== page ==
Global Trends by Martin Khor
Monday 6 October 2008
After high drama,
Last Thursday the
US$700 billion bailout plan was finally approved by the
This was after much drama. The bill was originally rejected by the House because of intense pressure from the public who are outraged that the banking “fat cats” are being bailed out by tax payers while house buyers are not and many are losing their homes through mortgage defaults.
After a minor touch
up, both the Senate and the House passed the bill, because they were
told that the
Despite the adoption
Firstly, more data
showed the “real economy” is sinking. The loss of jobs hit a five-year
high in the
Secondly, the prices
of oil and many commodities have fallen sharply, due to speculative
forces and the fall in demand, heralding the end of the commodities
boom. Developing countries like
Thirdly, while most
media attention was on the
have had to rescue six banks, some of them household names, such as
Bradford & Bingley (of the U.K.), Fortis (the Dutch-Belgian bank
which owns parts of
Several other banks
are in a precarious situation. But unlike the
A finance-crisis summit of four major European countries ended last Saturday with only pledges to cooperate, but no concrete plan.
On the ground, depositors
have become jittery. They are “fleeing to safety” in the
And when the Irish government announced it is guaranteeing deposits in its six domestic banks, this caused a storm in other countries, as people are shifting their funds to Irish banks, at the expense of other banks.
Fourthly, the “credit crunch” has really worsened, in that banks and companies are now largely unable to get loans from the money markets. This in turn means that the banks are reducing loans to consumers and businesses (thus worsening the recession) while companies could face financial problems as well as cut their investments.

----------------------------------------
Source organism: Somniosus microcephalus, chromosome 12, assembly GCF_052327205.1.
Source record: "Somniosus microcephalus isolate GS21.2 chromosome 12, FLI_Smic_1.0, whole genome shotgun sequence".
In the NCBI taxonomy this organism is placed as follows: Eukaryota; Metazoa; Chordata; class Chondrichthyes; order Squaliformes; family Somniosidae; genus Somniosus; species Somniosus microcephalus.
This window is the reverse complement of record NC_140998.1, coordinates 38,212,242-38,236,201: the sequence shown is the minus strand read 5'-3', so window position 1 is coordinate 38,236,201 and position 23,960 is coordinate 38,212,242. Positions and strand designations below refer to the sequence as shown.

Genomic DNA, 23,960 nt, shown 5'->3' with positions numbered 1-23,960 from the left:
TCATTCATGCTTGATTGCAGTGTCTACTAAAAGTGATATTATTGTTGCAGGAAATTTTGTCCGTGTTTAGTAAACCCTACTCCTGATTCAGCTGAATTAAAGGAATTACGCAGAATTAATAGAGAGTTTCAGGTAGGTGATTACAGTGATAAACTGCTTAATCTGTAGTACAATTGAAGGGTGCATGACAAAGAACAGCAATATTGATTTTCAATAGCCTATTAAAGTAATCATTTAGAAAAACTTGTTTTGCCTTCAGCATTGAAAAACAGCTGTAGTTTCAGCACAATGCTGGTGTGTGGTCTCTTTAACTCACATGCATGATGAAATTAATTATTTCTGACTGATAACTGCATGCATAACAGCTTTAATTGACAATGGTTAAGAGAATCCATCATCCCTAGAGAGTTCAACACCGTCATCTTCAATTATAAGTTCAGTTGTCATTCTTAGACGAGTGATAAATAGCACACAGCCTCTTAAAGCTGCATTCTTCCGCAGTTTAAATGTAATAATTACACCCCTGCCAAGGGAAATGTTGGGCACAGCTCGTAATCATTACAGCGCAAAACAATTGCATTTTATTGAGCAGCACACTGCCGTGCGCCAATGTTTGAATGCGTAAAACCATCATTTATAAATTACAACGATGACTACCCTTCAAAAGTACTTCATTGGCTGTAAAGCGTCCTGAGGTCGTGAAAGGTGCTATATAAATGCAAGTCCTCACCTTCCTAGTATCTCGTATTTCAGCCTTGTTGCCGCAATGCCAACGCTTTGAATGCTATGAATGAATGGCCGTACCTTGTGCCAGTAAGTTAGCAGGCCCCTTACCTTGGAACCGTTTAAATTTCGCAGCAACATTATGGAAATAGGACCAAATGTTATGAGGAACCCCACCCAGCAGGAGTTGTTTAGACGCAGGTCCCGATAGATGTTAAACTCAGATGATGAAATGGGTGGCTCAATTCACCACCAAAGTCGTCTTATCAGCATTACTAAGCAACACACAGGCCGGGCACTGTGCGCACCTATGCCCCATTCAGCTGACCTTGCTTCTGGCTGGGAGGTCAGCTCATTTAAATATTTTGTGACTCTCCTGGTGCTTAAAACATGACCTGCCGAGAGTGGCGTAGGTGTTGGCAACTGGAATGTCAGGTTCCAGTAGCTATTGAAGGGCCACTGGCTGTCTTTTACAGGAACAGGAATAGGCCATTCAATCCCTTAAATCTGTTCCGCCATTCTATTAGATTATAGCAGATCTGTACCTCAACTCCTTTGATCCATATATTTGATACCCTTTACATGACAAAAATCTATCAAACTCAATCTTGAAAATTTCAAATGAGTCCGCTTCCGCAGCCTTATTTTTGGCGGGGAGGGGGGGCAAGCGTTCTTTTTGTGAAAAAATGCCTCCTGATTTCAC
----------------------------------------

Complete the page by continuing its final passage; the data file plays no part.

The credit crunch is taking place in various financial markets. The “money market”, in which banks lend to one another, has been largely frozen as the banks fear that other banks may be having problems.
As a result, the cost of borrowing has shot up to record levels. Although the central banks have pumped hundreds of billions of euros of loans to banks to make up for the scarcity in the money market, many banks are still short of funds.
The inability to
borrow funds has contributed to the insolvency of the banks that had
to be rescued. We can expect more banks going under in
Then there are the “money market funds,” which provide short-term loans known as “commercial paper” to companies. There is now a virtual freeze in this market, with even top companies like General Electric and AT&T unable to tap it. In three weeks, US$200 billion was taken out of CP, a type of short-term debt, and last week alone the amount lent to companies fell US$95 billion.
A market strategist was quoted by Financial Times as saying that there is no area in the credit markets or banking system where companies are raising money, an “unbelievable” situation. This is problematic as the commercial paper market is where companies go to raise working capital to produce goods and services.
Fifthly, more problems are on the near horizon. For example, the US$54,000 billion credit derivatives market is facing a big test this month as contracts of defaulted derivatives on failed companies like Fannie Mae, Freddie Mac and Lehman Brothers are due for settlement.
This could result in billions of dollars of losses for insurance companies and banks that offered credit insurance, according to the Financial Times.
For example, Lehman’s bonds have been trading at 15 to 19 cents on the dollar. Thus investors who gave out protection (insuring that Lehman would not default) will have to pay out 81 to 85 cents on the dollar.
The credit derivatives market is not only huge in value but also complex in inter-relationships between institutions and counter-parties. A problem there could have wide repercussions.
Finally, the crisis
has so far been focused on the developed countries, but some developing